Translation:The man who lives in Italy is a Canadian professor.
This distinction between restrictive and non-restrictive relative clauses is kind of superfluous in my opinion. I'm no English native and although I learned English for more than ten years at school, I never came across this one. I only became aware of it some years ago, and I really don't understand why it's so important in English.
It's certainly not a necessary feature for a language (most languages do fine without it, including my native language and apparently Finnish), I just personally find it nice to be able to distinguish between the two every now and then. :p
I wonder where it comes from though - as it's a punctuation rule in English, it's likely that it's a relatively new "invention" by the grammarians. (I think some language uses word order to mark the distinction with adjectives, but I'm not sure.)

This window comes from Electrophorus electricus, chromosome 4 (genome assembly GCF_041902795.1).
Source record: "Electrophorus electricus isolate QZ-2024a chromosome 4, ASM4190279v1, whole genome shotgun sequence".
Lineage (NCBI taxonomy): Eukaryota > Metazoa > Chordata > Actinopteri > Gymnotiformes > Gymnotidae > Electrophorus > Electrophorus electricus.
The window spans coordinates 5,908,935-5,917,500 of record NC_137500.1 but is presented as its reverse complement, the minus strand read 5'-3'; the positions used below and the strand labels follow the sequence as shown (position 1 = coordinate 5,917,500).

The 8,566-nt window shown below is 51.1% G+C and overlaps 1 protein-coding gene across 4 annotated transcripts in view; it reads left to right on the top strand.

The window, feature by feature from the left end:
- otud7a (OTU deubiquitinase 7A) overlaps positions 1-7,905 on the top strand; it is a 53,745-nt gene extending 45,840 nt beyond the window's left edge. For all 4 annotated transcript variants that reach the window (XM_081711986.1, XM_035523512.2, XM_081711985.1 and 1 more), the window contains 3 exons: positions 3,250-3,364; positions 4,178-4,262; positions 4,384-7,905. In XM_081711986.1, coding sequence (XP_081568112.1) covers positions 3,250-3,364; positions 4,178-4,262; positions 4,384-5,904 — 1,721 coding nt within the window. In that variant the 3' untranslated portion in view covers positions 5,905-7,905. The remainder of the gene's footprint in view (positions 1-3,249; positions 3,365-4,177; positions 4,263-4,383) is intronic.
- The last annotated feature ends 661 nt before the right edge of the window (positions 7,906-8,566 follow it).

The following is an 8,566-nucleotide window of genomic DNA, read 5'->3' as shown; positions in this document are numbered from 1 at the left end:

It's possible but less common than "the man who lives" and it sounds a bit less formal (and possibly even slightly derogatory to some people).
Restrictive relative clauses:
people: who (that - less common, often proscribed)
things: that/which ("which" may be proscribed in some dialects)
Non-restrictive relative clauses (with a comma!):
people: , who ("that" is not possible)
things: , which ("that" is not possible)
Okay, so there is no "Canadian language" strictly speaking... Let's take French as an example then: I suppose "ranskalainen professori" means a professor of French nationality/origin. So how would one say "a professor that teaches the subject of French"? "ranskan professori"? "ranskan kielen professori"?